Although reverse mortgages do not affect Social Security and Medicare, other programs that are based on need, such as Medicaid, may be affected. Which ties into the earlier point: if you need specialized care later in life, this may come back to bite you.
The reverse mortgage pros and cons argument is nonexistent on this point. Healthcare is a necessity you cannot do without.
On the other hand, what if you are too healthy? There is a possibility that you may also outlive your home’s equity. Huffington Post writes that reverse mortgages are “recommended generally for older seniors as part of a strategic package of financial solutions to allow them to stay in their homes as long as possible.”
Some do, however, outlive the deals in special circumstance that reveal the dark side of reverse mortgage pros and cons, as detailed by the Huffington Post:
“In October 2013, a Washington, D.C., federal court judge struck down a U.S. Department of Housing and Urban Development (HUD) policy allowing lenders to demand that surviving spouses immediately repay reverse mortgage loans when their spouse dies. Many widows and widowers were forced into foreclosure before this decision.”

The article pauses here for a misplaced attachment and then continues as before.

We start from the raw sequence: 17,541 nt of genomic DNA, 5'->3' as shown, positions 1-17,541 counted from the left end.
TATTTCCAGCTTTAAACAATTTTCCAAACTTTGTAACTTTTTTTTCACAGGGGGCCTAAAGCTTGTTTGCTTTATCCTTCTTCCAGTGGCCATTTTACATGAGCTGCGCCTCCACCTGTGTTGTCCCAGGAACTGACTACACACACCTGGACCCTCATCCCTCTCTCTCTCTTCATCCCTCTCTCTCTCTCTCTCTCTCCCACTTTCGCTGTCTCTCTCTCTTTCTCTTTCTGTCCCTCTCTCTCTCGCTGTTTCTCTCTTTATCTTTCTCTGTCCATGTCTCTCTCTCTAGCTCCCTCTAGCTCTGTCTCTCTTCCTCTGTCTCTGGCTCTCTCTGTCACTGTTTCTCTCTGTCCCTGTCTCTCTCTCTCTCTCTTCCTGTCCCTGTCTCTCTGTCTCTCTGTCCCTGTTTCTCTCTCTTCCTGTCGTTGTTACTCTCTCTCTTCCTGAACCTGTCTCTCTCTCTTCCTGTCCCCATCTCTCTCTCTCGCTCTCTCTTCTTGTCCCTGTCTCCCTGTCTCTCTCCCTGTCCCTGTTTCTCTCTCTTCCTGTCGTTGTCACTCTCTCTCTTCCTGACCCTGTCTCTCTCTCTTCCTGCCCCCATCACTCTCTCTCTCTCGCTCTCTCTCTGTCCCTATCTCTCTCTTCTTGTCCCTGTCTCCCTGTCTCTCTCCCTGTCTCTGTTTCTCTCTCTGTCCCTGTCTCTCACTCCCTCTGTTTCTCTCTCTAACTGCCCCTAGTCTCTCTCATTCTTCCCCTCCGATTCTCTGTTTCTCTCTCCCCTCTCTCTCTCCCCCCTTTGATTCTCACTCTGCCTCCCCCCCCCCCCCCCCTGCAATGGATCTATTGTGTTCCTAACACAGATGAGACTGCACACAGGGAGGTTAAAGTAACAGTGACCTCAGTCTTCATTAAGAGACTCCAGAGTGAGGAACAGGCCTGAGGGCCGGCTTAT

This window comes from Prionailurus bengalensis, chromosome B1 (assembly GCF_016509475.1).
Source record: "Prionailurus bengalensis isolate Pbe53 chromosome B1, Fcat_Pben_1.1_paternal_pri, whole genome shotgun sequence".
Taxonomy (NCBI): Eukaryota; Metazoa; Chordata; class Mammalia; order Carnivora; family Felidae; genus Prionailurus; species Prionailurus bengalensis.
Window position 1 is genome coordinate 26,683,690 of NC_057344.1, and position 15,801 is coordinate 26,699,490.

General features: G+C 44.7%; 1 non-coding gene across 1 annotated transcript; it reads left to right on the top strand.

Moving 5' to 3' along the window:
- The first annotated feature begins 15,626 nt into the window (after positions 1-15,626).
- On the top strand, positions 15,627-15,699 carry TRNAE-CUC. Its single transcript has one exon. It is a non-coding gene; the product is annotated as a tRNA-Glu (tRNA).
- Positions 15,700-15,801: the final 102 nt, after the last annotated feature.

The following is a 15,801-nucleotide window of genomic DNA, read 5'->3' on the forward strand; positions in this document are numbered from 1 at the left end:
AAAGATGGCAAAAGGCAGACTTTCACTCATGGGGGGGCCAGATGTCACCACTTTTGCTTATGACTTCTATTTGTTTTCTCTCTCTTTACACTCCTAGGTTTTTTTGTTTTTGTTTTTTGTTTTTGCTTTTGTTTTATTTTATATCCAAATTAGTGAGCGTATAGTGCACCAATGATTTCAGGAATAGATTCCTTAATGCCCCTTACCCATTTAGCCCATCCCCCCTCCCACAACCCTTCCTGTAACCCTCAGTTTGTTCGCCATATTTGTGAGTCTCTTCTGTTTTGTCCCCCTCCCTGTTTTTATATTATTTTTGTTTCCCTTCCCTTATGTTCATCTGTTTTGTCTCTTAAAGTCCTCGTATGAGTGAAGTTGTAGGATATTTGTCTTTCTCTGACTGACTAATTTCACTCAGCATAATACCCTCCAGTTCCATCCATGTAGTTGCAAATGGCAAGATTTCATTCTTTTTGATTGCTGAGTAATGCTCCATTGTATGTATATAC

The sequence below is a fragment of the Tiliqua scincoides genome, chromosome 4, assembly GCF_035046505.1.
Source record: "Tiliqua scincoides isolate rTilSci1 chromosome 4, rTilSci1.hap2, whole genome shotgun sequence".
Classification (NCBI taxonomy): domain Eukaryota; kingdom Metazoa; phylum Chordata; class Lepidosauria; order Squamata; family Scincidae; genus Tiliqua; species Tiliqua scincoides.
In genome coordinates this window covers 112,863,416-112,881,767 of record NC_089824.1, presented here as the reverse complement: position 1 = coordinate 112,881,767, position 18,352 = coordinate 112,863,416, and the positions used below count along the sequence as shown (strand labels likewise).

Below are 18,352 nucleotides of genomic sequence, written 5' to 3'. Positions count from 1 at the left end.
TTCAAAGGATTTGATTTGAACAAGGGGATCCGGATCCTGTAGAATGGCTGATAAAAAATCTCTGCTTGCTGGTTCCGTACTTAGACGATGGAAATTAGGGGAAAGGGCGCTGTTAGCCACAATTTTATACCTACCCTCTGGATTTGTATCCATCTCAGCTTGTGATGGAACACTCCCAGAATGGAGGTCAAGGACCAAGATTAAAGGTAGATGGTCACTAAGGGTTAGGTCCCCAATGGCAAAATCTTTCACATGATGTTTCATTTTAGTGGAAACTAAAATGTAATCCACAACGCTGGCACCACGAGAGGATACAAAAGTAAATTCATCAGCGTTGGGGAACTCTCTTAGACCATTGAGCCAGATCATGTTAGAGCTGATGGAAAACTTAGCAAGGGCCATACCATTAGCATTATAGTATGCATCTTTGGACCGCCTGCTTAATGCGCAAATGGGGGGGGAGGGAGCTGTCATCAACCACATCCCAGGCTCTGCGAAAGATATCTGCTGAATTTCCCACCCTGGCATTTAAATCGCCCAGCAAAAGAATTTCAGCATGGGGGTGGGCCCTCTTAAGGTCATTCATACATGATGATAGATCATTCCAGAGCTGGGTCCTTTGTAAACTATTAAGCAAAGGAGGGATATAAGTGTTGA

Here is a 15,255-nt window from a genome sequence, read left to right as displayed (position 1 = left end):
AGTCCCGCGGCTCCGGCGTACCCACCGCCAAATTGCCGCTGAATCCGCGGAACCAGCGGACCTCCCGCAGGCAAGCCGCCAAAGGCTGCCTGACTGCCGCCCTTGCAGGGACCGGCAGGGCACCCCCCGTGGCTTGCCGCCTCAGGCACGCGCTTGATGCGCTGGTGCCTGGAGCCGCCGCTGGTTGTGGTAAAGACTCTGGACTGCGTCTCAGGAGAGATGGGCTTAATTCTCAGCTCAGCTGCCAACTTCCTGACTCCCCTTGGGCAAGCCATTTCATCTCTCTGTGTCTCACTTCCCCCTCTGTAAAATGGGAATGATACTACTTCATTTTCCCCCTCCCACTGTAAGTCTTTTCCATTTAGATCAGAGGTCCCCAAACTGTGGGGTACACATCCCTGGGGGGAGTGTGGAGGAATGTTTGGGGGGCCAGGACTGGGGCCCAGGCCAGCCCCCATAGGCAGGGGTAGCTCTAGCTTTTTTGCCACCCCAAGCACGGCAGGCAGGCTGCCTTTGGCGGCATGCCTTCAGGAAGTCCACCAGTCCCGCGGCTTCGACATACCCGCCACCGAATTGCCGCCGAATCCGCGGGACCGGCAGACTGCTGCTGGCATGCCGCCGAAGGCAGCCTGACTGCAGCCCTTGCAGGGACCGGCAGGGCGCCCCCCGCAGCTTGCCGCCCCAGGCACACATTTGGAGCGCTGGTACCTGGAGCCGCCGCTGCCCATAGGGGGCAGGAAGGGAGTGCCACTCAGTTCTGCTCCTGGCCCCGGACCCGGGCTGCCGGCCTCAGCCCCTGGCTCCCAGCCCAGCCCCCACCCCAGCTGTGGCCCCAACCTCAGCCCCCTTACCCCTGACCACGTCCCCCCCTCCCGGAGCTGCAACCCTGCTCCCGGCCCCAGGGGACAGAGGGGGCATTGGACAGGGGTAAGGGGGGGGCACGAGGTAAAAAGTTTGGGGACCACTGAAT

Payments: How Will You Get Paid?
Payment is generally considered more of a pro in the pros and cons of a reverse mortgage, due to the flexibility of how you get paid. For most reverse mortgage plans, you can receive payment in one of the following ways:
- Modified Tenure
- Term Line of Credit
- Modified Term
For fixed interest rate reverse mortgages, you may only receive your payments in a lump sum.
Image Source: Truth About Reverse Mortgages